In retrospect, it wasn’t really fair of me to associate Lady Elaine with Mr. Trump. Or for that matter, Mr. Trump with Lady Elaine, even though on the surface there are undeniable physical similarities. But with more reflection, I see that they have had very different experiences--at least I assume this is the case based upon what I’ve seen from afar, through the screen. I can’t help but wonder who were the people that influenced Donald’s behavior as a child? Did he have emotional guidance as a young boy? Who were his teachers? Who were his friends? Did someone offer him unconditional acceptance of who he was and who he could become? Where was his Lady Aberlin?
Dan Gartrell, creator of The Guidance Approach (please do yourself a favor and look up his work) says that in children’s behavior there is always reason. We just need to take the time to find the root cause. Instead of labeling children’s socially unacceptable actions as “misbehavior” we, as thoughtful, caring mentally-healthy adult educators should instead think of their questionable actions as “mistaken behavior” and guide the child to acceptable social behaviors, which will ultimately benefit everyone. This type of guidance is really hard to apply in practice. It takes time and dedication, but the emotional investment can have lasting results.
I once read that we can’t control the actions of others, but we can influence others with our own actions. Maybe it is too late for Mr. Trump. Maybe not. But we can choose to take advantage of his actions and reflect and respond in ways that we feel are socially and emotionally responsible. If we look at it the right way, this is a gift. It is an opportunity to teach and learn.
Who influenced you as a child? Was it a timid tiger, a pompous King, a mischief maker, a kind hearted big sister, a dedicated caring neighbor? Who do you influence as an adult? How do they reflect your actions? Who will they become? A teacher? A student? Both? Someone who listens? Someone who never learned how?
I strive to influence future generations through truly interactive media in the same way that Fred Rogers influenced me through television because I think it is an investment in OUR children’s future. An investment in how they will resolve their conflicts as adults in their neighborhoods. I worry a lot about that.
It’s been said that the characters of the neighborhood of make-believe represented different aspects of Fred Rogers’ personality. I guess that we are all more than just one thing. We’re complicated. We’re constantly evolving.
It may be no surprise, but as I write this, I really hope that Betty Aberlin reads it and that I get the chance to continue this conversation with her. I want my teacher to be proud of me. I want her to know how much she has influenced my behavior and how very thankful I am to her. How thankful I am that she is still teaching me, giving me something to think and talk about.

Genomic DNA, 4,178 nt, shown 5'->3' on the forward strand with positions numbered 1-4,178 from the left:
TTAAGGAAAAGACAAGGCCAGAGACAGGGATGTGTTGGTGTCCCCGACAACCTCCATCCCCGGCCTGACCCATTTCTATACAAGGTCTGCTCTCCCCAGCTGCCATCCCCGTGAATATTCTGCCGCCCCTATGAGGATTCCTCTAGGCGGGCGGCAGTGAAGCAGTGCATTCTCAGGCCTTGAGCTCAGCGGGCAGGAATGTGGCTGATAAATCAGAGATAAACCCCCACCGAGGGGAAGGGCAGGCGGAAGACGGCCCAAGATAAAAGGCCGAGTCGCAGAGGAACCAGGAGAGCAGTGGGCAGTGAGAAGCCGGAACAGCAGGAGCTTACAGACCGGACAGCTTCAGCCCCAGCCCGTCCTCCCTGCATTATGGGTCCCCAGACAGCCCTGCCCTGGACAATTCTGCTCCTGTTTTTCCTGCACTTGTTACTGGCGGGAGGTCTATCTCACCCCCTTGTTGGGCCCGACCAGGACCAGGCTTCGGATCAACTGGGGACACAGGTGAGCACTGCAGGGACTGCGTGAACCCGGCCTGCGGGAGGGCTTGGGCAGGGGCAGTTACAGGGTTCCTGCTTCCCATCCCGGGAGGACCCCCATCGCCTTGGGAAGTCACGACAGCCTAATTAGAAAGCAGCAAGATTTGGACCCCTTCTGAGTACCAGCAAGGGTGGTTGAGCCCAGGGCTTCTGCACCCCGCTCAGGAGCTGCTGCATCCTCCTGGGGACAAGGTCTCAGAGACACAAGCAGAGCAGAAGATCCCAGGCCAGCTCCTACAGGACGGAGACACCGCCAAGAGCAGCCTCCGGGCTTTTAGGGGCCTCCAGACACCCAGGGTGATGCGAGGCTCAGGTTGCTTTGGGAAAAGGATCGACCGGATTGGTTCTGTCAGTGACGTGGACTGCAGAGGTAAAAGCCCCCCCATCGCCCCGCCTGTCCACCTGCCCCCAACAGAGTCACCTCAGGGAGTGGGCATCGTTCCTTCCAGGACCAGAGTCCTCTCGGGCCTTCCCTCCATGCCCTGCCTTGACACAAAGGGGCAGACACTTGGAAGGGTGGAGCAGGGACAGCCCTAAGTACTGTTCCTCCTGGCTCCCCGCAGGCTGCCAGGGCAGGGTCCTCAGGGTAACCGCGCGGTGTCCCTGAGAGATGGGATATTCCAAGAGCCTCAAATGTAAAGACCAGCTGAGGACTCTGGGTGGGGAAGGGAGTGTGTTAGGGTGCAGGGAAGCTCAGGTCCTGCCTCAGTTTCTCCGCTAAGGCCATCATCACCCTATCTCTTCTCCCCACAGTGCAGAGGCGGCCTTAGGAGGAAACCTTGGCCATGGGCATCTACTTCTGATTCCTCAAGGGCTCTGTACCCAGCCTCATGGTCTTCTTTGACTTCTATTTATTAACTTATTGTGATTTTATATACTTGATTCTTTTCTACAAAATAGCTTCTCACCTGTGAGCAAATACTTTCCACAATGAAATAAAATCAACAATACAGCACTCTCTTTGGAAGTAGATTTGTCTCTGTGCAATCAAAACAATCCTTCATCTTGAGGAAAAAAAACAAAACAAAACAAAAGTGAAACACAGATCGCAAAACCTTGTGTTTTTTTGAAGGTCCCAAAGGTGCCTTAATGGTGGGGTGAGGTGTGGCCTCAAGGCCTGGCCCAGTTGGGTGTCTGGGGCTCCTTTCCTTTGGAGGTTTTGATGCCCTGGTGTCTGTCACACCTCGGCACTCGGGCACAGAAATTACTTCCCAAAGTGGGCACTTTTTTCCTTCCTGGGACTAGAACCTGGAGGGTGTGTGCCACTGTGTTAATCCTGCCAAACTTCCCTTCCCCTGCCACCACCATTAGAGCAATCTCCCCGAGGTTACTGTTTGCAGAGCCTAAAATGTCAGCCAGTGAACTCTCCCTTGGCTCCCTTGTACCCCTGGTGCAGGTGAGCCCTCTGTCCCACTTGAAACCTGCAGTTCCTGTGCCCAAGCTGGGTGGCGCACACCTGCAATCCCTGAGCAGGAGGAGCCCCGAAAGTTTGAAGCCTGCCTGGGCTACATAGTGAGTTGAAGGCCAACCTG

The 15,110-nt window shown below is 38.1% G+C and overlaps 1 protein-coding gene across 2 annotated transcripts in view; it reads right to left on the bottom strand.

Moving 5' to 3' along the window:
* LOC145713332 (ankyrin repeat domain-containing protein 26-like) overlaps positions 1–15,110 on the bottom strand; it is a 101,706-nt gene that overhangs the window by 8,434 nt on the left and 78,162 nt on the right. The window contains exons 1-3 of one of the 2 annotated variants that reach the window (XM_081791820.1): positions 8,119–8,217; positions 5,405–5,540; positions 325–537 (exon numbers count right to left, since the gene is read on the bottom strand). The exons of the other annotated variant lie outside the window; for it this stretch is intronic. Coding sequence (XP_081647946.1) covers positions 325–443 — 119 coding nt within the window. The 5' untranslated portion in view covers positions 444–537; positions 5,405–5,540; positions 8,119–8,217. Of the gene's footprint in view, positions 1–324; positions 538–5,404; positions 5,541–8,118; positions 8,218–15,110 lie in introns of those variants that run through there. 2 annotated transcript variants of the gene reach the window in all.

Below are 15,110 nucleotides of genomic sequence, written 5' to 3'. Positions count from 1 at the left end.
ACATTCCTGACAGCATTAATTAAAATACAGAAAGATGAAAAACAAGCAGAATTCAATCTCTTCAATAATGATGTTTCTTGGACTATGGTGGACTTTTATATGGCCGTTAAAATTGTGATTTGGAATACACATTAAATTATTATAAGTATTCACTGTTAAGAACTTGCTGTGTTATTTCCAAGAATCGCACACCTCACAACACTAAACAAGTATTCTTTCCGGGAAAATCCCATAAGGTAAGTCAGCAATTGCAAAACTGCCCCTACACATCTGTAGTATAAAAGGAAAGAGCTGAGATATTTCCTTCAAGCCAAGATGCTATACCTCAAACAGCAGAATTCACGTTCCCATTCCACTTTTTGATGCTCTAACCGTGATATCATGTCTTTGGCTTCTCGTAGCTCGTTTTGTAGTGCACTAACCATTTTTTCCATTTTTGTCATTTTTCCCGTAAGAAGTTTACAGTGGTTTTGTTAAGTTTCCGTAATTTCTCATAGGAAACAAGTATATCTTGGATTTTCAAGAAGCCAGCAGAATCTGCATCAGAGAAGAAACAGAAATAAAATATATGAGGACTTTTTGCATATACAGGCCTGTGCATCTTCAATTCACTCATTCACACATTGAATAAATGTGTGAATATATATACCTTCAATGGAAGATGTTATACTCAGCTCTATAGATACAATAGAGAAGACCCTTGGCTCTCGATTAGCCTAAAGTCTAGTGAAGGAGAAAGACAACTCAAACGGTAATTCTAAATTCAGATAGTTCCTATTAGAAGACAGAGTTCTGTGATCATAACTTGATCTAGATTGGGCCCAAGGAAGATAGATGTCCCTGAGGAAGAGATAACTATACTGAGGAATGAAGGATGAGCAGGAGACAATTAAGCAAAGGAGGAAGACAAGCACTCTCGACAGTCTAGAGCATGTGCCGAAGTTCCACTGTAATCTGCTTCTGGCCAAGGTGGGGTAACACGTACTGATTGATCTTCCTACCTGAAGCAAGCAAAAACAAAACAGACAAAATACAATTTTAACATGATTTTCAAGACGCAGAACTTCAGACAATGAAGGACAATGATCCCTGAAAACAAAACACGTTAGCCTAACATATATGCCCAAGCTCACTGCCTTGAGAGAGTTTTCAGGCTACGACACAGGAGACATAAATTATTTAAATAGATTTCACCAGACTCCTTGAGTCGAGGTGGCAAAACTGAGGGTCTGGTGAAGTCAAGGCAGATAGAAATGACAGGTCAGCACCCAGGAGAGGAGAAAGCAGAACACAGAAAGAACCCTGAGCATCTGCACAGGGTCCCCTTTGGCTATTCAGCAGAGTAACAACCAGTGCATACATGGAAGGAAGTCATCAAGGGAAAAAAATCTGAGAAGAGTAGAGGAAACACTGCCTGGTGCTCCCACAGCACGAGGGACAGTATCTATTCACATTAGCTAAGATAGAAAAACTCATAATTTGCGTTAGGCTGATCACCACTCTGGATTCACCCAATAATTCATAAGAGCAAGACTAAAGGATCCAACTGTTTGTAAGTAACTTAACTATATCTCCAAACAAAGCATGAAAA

See what I mean? I could never fit all of this into 140 characters.

Be kind, my friends. It’s worth the investment.

Danny
Danny Joe

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Re: Make the Neighborhood Great Again (Trump, Farechilde and Aberlin)
« Reply #1 on: April 18, 2016, 09:19:19 AM »
It is rather interesting to see the boldness in both of those characters Trump and Lady Elaine. 

We were having a discussion at work one day, I'm in my 30s, my co worker just turned 40, and both of us were talking about how people really need to "give it up" about gays and lesbians.  Whether people like it or not, this is the world we live in.  People really need to get it together in this world.  And in some ways, the way churches convey this message goes in the opposite direction.  I don't know if its because its a generational issue or what, or if the church conveys this message in such a way where the hatred comes from, but gay people are here to stay.  After all this stuff going on in various states about gay rights, etc, I feel like we are trying to live back in the 1960s.  Especially talk about which bathroom are people suppose to be using.  There has always been young boys who play with dolls and in the other light young girls who are more like little boys.  We need to learn to accept these people for who they are.  It is all about "DOING THE RIGHT THING."   

DannyJoe

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Re: Make the Neighborhood Great Again (Trump, Farechilde and Aberlin)
« Reply #2 on: June 18, 2016, 06:48:31 PM »
I've been thinking a lot about acceptance lately-- why its so scary for so many.  I think that there are many factors that lead to blind hate. I hope that if we keep talking with co-workers, friends, family, strangers and virtual neighbors we can remind ourselves that we are not alone. There are others who strive to offer and receive acceptance. Our actions will influence the behaviors of others. My mom taught me and my sister this quote during her battle with cancer- "Every adversity, every failure, every heartache carries with it the seed of an equal or greater benefit." Napoleon Hill

There is so much love/acceptance in our world. We just need to look for it.

Keep doing the right thing. 


Danny Joe